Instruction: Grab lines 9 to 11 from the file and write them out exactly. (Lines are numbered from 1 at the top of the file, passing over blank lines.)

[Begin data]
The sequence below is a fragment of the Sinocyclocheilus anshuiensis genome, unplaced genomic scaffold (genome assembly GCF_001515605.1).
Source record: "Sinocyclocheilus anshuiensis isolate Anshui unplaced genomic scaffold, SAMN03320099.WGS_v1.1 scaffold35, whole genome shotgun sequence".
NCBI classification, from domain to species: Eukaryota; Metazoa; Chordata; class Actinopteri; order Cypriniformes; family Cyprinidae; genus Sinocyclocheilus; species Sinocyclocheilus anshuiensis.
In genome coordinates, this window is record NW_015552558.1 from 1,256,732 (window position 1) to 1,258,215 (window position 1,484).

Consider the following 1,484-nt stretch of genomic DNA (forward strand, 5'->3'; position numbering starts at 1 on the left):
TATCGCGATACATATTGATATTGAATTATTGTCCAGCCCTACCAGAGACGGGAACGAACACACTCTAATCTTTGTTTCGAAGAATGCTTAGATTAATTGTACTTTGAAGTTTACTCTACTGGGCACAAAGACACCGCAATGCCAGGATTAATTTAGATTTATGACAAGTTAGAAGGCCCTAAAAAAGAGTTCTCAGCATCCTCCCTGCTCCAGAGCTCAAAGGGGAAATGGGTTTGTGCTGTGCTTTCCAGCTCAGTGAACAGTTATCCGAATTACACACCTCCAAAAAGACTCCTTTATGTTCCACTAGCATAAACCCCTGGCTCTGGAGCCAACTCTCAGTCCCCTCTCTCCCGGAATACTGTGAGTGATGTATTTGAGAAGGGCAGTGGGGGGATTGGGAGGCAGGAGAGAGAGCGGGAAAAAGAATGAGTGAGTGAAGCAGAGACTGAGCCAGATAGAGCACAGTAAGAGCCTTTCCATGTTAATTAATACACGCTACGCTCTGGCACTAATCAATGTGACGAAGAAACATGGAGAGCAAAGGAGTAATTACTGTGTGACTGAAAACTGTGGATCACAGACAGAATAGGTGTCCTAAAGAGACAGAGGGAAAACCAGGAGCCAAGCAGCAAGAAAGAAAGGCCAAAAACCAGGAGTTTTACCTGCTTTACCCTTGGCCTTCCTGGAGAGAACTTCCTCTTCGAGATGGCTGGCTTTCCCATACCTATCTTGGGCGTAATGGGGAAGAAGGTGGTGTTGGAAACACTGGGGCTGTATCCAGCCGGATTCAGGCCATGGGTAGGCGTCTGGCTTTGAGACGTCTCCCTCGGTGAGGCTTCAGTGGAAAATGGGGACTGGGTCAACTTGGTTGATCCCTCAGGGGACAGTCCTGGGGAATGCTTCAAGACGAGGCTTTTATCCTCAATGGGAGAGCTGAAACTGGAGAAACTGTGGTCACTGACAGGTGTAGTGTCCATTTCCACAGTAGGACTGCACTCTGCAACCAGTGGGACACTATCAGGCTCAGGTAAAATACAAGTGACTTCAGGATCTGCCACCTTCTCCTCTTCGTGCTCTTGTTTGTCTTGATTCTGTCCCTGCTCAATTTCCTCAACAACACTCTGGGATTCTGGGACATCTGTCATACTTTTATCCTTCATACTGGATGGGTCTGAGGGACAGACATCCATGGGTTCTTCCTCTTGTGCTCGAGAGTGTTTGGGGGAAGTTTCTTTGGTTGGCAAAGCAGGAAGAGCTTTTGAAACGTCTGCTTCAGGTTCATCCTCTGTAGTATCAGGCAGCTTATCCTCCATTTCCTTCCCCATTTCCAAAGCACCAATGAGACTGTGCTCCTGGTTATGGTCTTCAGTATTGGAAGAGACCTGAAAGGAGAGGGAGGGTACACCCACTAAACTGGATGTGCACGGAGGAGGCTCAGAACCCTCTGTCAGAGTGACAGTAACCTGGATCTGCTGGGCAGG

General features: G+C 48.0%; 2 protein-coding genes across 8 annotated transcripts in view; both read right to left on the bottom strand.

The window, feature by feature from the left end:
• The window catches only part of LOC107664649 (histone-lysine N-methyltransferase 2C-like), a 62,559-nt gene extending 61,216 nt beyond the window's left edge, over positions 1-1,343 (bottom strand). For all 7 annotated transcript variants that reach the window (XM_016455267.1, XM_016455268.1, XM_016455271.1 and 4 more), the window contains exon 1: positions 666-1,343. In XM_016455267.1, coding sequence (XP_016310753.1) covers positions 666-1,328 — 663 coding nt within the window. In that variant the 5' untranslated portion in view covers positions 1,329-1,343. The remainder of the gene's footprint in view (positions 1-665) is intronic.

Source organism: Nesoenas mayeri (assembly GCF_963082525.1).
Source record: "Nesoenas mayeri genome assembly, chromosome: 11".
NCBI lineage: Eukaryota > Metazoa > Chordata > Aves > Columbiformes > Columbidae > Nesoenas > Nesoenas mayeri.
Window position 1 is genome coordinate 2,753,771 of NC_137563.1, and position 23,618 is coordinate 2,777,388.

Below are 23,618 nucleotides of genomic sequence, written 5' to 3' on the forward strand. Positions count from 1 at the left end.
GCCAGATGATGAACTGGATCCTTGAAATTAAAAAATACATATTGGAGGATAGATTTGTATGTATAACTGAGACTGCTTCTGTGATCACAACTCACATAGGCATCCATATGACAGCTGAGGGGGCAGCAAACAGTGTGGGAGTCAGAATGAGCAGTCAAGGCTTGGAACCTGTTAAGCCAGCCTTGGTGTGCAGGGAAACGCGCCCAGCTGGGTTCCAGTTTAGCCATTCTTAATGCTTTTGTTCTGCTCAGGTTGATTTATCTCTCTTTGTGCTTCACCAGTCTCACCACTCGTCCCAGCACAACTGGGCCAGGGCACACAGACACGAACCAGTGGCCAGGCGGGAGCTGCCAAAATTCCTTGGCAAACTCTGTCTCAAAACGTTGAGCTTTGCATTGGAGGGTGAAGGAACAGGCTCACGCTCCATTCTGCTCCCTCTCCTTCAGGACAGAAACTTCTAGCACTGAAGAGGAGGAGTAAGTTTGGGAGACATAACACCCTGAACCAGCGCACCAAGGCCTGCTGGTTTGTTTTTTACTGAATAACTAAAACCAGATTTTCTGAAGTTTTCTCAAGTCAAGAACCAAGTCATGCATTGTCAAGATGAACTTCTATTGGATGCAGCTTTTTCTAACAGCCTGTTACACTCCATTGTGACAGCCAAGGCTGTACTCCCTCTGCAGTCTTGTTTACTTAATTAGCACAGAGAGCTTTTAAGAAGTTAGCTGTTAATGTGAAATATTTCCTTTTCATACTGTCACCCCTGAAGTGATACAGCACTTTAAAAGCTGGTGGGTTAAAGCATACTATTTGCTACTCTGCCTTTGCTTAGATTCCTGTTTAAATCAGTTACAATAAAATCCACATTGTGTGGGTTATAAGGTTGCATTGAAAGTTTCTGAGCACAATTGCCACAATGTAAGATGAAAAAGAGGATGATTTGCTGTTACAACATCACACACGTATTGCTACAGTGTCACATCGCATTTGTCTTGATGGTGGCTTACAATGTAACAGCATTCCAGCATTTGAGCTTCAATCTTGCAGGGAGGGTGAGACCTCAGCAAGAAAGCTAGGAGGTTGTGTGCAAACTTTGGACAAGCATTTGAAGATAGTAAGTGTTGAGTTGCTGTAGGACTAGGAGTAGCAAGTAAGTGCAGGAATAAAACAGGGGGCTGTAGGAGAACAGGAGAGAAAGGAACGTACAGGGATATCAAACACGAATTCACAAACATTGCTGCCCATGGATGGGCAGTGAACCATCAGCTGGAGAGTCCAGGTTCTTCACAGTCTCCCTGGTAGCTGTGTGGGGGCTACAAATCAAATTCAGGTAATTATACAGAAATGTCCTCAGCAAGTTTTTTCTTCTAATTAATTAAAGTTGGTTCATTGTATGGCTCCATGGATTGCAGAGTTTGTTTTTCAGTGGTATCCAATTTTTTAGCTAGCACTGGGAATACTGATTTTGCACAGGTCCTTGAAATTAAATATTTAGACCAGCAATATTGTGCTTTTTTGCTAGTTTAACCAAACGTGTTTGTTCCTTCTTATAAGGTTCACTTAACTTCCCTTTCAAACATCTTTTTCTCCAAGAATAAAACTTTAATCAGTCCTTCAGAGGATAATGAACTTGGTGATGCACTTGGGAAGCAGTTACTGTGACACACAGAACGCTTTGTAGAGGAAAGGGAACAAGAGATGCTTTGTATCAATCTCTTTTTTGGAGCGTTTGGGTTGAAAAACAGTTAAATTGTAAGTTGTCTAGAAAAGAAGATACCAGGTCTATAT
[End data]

• The window catches only part of LOC107664649 (histone-lysine N-methyltransferase 2C-like), a 62,559-nt gene extending 61,216 nt beyond the window's left edge, over positions 1-1,343 (bottom strand). For all 7 annotated transcript variants that reach the window (XM_016455267.1, XM_016455268.1, XM_016455271.1 and 4 more), the window contains exon 1: positions 666-1,343. In XM_016455267.1, coding sequence (XP_016310753.1) covers positions 666-1,328 — 663 coding nt within the window. In that variant the 5' untranslated portion in view covers positions 1,329-1,343. The remainder of the gene's footprint in view (positions 1-665) is intronic.

Source organism: Nesoenas mayeri (assembly GCF_963082525.1).
Source record: "Nesoenas mayeri genome assembly, chromosome: 11".